State launching new charter school evaluation system

Outgoing state schools superintendent Richard Ross said Tuesday that he will have a new charter school sponsor evaluation system that will grade charters on a 0-to-12 scale up and running before he leaves office Dec. 31.

Ross said at Tuesday’s state school board meeting that he will make slight tweaks based on feedback from the board, then quickly enact the plan.

Earlier this year, Ohio launched an evaluation system for charter sponsors, but scrapped it in July in the wake of a scandal. State Director of School Choice David Hansen improperly excluded certain schools from the evaluation process to make some charter sponsors look better. He resigned days later.

“We had a process that was started that was somewhat error-prone, and mistakes were made,” Ross said. “We’re looking at whether we can go back and apply this retroactively (for 2014-15), but that may not be fair to sponsors. We’re still looking at how to deal with 14-15 (evaluations), but this will move forward for 15-16.”

After the Hansen debacle, all sponsor evaluations were halted, and Ross appointed a three-person advisory panel to come up with recommendations for a new system. Attorney Mark Hatcher, CPA Phillip Dennison and Perrysburg schools superintendent Thomas Hosler worked with Ohio Department of Education staff to create the recommendations presented Tuesday.

Under that plan, charter sponsors will be graded in three areas — academic performance, compliance with laws and rules, and quality practice — each on a 0-4 scale. Those three scores would be combined, creating a 12-point maximum. Sponsors earning 10-12 points will be labeled “exemplary.” Those at 7-9 points will be effective, sponsors with 3-6 points will be graded ineffective, and those with 0-2 will be deemed poor.

Impact of ratings

ODE Senior Executive Director of Accountability Chris Woolard said a sponsor that receives a rating of poor even once will no longer be allowed to sponsor charter schools in Ohio. Sponsors that receive a rating of ineffective will receive a warning. If they receive that rating three years in a row, they also will be excluded from sponsoring charter schools.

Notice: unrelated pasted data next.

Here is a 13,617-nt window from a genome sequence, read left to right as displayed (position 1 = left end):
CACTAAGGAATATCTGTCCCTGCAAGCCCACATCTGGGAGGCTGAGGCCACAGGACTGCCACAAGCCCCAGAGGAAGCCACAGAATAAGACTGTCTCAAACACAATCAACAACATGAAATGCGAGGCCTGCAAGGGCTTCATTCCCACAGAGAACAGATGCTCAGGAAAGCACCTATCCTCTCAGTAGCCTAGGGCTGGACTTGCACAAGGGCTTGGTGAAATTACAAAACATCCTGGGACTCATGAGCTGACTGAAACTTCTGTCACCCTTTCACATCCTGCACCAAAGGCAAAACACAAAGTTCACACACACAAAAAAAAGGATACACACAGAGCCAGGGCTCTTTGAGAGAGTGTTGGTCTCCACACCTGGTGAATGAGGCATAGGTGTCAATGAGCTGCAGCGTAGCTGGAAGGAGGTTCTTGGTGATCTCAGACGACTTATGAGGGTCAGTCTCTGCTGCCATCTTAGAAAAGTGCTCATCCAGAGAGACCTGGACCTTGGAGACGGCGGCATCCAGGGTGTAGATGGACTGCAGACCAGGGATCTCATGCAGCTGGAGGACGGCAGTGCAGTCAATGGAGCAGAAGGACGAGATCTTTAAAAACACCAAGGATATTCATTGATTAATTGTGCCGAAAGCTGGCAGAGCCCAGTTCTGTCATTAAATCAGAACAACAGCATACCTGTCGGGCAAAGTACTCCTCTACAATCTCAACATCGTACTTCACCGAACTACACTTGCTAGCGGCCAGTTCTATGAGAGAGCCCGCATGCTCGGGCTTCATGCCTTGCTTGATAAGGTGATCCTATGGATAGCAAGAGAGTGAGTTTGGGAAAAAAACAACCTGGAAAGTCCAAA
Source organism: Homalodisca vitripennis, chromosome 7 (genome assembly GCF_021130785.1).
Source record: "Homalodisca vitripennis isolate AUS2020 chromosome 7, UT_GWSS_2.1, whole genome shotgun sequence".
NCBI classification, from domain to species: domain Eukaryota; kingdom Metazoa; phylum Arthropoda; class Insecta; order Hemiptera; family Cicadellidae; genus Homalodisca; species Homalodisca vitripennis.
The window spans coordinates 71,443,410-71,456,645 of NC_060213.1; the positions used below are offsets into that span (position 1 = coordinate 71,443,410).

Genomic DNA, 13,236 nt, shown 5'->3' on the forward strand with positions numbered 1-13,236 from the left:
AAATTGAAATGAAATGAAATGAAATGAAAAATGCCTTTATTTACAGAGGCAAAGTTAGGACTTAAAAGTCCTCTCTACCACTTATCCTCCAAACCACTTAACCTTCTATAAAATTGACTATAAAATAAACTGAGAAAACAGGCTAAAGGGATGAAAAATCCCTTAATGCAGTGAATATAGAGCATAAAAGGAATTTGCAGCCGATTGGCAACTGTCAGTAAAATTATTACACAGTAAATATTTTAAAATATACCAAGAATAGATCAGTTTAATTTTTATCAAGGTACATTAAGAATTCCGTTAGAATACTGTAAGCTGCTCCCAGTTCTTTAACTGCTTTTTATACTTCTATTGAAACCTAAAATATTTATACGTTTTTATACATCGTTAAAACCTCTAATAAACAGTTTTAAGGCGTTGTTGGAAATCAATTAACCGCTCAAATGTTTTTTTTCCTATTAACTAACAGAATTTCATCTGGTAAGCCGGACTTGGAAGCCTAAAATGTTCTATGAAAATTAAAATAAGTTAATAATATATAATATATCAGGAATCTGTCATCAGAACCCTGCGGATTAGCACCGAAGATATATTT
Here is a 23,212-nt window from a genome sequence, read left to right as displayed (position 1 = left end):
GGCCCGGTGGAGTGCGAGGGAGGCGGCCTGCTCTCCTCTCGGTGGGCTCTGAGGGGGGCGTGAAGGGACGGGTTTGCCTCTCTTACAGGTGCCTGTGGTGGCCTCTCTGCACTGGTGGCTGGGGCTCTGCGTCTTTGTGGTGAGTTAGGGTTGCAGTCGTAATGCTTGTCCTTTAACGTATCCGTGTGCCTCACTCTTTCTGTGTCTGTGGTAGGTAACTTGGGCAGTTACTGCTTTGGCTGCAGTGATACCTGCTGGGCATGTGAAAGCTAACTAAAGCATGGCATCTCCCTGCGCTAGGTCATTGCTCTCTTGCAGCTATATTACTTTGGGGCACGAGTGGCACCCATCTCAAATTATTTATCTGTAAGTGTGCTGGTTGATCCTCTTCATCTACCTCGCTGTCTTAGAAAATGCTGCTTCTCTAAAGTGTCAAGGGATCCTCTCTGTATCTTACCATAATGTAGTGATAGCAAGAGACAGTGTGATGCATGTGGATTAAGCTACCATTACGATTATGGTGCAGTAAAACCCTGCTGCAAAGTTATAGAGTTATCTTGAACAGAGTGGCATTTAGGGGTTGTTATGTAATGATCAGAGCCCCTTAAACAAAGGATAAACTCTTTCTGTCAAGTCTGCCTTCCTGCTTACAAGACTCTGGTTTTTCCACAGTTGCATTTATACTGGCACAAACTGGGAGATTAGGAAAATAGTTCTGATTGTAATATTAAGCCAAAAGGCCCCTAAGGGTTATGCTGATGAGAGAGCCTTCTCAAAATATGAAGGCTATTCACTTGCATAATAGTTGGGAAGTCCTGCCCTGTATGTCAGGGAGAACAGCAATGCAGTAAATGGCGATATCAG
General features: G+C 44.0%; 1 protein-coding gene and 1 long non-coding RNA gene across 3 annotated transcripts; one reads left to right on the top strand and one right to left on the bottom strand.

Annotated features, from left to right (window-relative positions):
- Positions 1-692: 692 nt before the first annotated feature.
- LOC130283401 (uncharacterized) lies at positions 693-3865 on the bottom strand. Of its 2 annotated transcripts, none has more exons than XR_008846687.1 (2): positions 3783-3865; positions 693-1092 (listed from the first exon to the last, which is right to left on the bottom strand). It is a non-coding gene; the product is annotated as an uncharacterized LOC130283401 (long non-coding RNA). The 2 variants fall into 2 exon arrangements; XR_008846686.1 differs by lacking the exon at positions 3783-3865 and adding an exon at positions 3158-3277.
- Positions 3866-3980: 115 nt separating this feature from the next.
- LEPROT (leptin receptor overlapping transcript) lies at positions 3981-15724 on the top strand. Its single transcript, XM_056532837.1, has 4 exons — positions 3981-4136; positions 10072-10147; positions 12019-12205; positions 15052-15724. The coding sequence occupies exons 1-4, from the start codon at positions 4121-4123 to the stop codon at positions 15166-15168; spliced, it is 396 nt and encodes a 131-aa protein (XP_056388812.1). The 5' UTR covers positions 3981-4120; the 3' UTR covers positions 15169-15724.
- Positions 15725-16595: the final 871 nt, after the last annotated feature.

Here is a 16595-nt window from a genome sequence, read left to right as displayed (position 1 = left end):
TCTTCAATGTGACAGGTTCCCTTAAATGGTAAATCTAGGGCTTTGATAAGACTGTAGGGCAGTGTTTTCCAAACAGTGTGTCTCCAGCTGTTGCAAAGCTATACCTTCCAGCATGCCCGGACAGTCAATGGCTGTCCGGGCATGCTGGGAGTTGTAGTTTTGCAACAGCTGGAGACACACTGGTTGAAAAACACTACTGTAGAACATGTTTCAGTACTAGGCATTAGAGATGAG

Chad Aldis, vice president for Ohio Policy at the Fordham Institute, which sponsors charter schools in Dayton, said Fordham agrees with many of the board’s recommendations. But he said the current scoring framework would make it highly unlikely that any sponsor would get more than a 2 out of 4 on academic performance.

“The legislature put in place incentives for exemplary sponsors in House Bill 2, but as drafted, we believe no sponsor could achieve exemplary status,” Aldis said. “If the highest rating is not achievable, then the incentive structure set up for sponsors simply won’t work.”

State Sen. Peggy Lehner, chair of the Senate Education Committee, called the panel’s work “a very strong set of recommendations” that align well with House Bill 2 on charter reform, and could be tweaked as more data comes in.

“It’s a great start out of the gate, and it will go a long way to make sure our sponsors are paying close attention to the quality of our schools,” Lehner said.

“Chad was probably right when he said it’s going to be very difficult for anyone to get ‘exemplary.’ But we’ve had a bad situation for a long time. They need to strive to get to exemplary, and maybe nobody will right out of the gate. But it’ll give them something to work for.”

A sponsor can be a nonprofit, a school district, ODE, or any of several other groups that authorize the opening of a charter school, establish goals and monitor finances and contract performance.

Report card influence

Other recommendations in the panel’s presentation were that the evaluation process must be transparent and focused on continuous improvement, that all evaluation steps “must be thoroughly reviewed by the ODE Data Governance Committee,” and that ODE can intervene if a sponsor fails to take action against school that is in violation of its contract.

The academic part of the sponsor review would be aligned to the existing state report card for charter schools. The sponsor’s grade would include regular charters, online schools and dropout recovery schools, but exclude schools open fewer than two years and specific schools that serve special needs students.

Each school’s impact on the sponsor report card would be weighted based on number of students enrolled.

Hatcher said the new system is thorough, but the state must be willing to provide enough resources for ODE to effectively implement it.

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